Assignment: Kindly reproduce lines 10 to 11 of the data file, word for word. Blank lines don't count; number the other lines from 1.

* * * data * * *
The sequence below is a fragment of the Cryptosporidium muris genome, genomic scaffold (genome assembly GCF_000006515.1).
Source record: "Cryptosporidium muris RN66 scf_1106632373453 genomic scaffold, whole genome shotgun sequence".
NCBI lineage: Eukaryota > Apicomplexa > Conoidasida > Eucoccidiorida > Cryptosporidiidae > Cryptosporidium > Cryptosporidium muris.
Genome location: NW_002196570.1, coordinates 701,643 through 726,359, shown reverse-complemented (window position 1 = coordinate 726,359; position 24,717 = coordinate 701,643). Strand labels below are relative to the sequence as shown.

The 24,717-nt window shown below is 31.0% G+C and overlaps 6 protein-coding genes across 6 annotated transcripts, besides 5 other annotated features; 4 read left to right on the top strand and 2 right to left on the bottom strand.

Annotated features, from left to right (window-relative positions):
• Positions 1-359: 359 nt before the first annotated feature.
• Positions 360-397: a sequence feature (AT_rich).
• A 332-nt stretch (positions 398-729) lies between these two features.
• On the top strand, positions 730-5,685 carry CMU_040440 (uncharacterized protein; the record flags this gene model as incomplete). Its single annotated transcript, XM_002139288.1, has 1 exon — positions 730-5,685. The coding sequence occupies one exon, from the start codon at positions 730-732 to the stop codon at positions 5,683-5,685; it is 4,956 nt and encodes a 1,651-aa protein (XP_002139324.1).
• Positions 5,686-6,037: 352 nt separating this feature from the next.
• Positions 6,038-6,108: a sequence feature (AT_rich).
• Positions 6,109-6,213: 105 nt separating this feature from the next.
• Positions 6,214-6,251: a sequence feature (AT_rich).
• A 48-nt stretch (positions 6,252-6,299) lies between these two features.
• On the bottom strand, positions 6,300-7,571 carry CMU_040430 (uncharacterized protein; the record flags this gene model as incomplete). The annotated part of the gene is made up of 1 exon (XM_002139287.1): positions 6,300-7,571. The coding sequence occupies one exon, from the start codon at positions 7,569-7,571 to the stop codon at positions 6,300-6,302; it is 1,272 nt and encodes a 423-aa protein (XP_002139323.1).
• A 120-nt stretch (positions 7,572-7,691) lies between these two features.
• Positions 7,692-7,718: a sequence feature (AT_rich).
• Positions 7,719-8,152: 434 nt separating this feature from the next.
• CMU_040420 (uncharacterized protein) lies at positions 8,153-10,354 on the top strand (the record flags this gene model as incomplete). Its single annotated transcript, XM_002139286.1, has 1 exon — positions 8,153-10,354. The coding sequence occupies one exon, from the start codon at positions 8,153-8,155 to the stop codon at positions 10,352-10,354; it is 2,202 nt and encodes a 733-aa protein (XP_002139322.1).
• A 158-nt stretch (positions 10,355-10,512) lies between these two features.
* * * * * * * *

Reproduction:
• On the top strand, positions 730-5,685 carry CMU_040440 (uncharacterized protein; the record flags this gene model as incomplete). Its single annotated transcript, XM_002139288.1, has 1 exon — positions 730-5,685. The coding sequence occupies one exon, from the start codon at positions 730-732 to the stop codon at positions 5,683-5,685; it is 4,956 nt and encodes a 1,651-aa protein (XP_002139324.1).
• Positions 5,686-6,037: 352 nt separating this feature from the next.